(30)

The properties of the final blend from the mixer output have been presented in terms of mean API composition (y API ) relative standard deviation (RSD).

$$ y_{API}=\frac{\sum^{y_{max}}_{y=1} {F(API,x_{max},y,t)}}{\sum^{n_{max}}_{n=1}{\sum^{y_{max}}_{y=1} {F(n,x_{max},y,t)}}} $$
(31)

The controller equation for drying can be given as follows:

$$\begin{array}{@{}rcl@{}} Excipient_{flowrate}(t) &=& K_{c}(Set Point(t)-y_{API}(t))\\ &&{} +\frac{K_{c}}{\tau_{I}}\int^{t}_{0}(Set Point(t)-y_{API}(t))dt\\ &&{} +K_{c}\tau_{D}\frac{d(Set Point(t)-y_{API}(t))}{dt}+c_{s}\\ \end{array} $$
(32)

Nomenclature

Symbol

A c

B 0

b

C

C sat C pw

D p

F

G 1

G 2

g 1

g 2

k g1

k g2

k b

L 1

L 2

L 3

M w

T

T c

T in

U

𝜖

ρ avg

ρ s

ΔP

μ

α

A

C F

c

m F

m c

m v

N a

R m

V

V p

A s

c ps

C psteam

k

h fg

h

T s

T p

T g

T insteam

mass out

M s

Nu

Pr

Re

Sh

U

x p

x eql

n

n max

t

V f

V b

V r

x

x max

y

y max

y API

y avg

y i

Description

Area of heat transfer

Primary nucleation term

Kinetic parameter for crystallization

Solute concentration in crystallization

Saturation concentration of solute

Specific heat constant for water

Crytal diameter

Particle density

Growth rate

Growth rate

Kinetic parameter for crystallization

Kinetic parameter for crystallization

Kinetic parameter for crystallization

Kinetic parameter for crystallization

Kinetic parameter for crystallization

Internal coordinate for length of solid

Internal coordinate for length of solid

Internal coordinate for length of liquid

Cooling water flowrate

Temperature (cooling schedule)

Temperature of cooling water

Inlet temperature of water

Overall heat transfer coefficient

porosity of cake

Average density of wet particles

Density of solid

Filter pressure difference

Fluid viscosity

Specific cake resistance

Filter surface area

concentration of solutes in slurry

Mass of solute deposited on filter

per unit volume of filtrate

Mass of wet cake

Mass of dry cake

Rate of evaporation during drying

Avogadro number

Filter medium resistance

Filtrate volume

Particle volume

Area of heat transfer

Specific heat capacity

Specific heat constant for steam

Mass transfer coefficient

Specific heat of evaporation

Heat transfer coefficient

Temperature of steam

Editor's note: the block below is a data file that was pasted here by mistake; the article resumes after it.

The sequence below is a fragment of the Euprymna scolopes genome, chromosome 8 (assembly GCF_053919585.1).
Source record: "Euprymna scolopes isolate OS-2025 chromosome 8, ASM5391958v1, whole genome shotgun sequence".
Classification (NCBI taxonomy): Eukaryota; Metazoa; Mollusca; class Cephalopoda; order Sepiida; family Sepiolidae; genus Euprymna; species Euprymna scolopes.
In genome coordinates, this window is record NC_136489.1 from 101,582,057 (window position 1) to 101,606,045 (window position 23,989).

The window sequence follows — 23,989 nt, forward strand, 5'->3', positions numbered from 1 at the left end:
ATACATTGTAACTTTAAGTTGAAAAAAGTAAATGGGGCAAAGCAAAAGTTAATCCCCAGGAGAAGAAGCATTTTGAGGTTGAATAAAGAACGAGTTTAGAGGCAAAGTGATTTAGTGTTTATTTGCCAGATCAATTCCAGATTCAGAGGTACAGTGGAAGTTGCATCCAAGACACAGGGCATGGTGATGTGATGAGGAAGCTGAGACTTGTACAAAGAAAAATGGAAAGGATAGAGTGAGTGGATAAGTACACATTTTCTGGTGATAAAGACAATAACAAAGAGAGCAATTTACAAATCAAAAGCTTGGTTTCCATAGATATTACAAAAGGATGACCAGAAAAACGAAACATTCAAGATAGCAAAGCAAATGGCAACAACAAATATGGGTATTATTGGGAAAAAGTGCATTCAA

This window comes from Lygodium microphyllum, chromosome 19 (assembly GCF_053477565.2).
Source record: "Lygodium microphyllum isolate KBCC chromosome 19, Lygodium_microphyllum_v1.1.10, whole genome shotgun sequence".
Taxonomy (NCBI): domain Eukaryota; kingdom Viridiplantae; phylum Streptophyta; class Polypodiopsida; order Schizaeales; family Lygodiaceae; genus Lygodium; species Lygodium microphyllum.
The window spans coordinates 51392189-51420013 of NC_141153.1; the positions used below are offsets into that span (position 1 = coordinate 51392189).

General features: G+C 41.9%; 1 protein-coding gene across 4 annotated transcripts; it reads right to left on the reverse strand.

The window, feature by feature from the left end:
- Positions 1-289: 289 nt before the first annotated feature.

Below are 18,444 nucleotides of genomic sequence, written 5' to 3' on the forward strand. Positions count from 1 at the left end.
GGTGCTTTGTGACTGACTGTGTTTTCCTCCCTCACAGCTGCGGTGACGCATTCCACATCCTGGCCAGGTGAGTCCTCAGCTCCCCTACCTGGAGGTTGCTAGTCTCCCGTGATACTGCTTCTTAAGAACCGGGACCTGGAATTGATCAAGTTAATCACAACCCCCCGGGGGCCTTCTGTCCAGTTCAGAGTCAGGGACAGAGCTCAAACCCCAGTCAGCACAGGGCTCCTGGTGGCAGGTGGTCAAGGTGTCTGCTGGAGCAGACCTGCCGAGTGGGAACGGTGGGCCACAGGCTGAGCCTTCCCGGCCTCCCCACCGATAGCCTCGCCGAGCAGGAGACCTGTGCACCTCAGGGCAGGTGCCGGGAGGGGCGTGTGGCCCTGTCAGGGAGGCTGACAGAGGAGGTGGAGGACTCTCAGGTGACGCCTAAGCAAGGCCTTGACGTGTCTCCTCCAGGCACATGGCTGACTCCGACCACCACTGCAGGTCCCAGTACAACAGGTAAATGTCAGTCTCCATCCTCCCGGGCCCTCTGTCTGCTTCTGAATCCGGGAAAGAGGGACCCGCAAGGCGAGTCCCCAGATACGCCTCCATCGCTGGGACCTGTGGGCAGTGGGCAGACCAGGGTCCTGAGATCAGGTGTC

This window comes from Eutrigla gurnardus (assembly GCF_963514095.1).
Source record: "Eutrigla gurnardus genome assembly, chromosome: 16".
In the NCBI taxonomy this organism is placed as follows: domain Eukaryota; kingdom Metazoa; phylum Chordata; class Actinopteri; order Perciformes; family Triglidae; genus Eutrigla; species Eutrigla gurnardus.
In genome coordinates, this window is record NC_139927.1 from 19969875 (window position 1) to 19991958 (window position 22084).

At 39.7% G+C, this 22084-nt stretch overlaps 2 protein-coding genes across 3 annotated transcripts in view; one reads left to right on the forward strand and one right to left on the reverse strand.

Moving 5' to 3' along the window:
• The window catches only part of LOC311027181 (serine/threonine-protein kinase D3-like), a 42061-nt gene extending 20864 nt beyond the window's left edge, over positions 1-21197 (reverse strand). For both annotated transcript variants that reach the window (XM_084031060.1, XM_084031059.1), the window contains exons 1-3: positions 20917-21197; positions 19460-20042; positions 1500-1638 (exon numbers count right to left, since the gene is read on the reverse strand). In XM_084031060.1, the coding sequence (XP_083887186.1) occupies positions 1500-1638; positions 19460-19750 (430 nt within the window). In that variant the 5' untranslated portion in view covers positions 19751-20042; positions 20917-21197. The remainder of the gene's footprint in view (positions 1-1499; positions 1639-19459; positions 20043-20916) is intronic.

Temperature of particle

Drying gas temperature

Inlet temperature of steam

Outlet flowrate of API crystals from dryer

Steam flowrate

Nusselts Number

Prandtl Number

Reynolds Number

Sherwood Number

Overall heat transfer coefficient

Liquid content of solid particle

Liquid content of solid particle at equillibrium

Counter for number of components

Maximum number of components

Time

Forward axial velocity

Backward axial velocity

Radial velocity

Spatial coordinate in axial direction

Maximum number of axial compartments

Spatial coordinate in axial direction

Maximum number of radial compartments

Fractional API composition at mixer outlet

Average spatial composition of component A

Composition of component A in ith compartment

Units

m 2

particles/m 3/s

Dimensionless

moles/m 3

moles/m 3

J/K

μm

particles/m 3

m/s

m/s

Dimensionless

Dimensionless

m/s

m/s

particles/m 3/s

m

m

m

kg/s

Kelvin

Kelvin

Kelvin

W/m 2K

Dimensionless

kg/m 3

kg/m 3

kPa

kg/ms

m/kg

m 2

moles/m 3

kg/m 3

kg

kg

kg/s

Dimensionless

1/m

m 3

m 3

m 2

J/kgK

J/K

m/s

J/kg

W/M 2 K

Kelvin

Kelvin

Kelvin

Kelvin

kg/s

kg/s

Dimensionless

Dimensionless

Dimensionless

Dimensionless

W/m 2K

Dimensionless

Dimensionless

Dimensionless

[−]

s

m/s

m/s

m/s

[−]

[−]

[−]

[−]

Dimensionless

moles/m 3

moles/m 3

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Sen, M., Singh, R. & Ramachandran, R. Simulation-Based Design of an Efficient Control System for the Continuous Purification and Processing of Active Pharmaceutical Ingredients. J Pharm Innov 9, 65–81 (2014). https://doi.org/10.1007/s12247-014-9173-6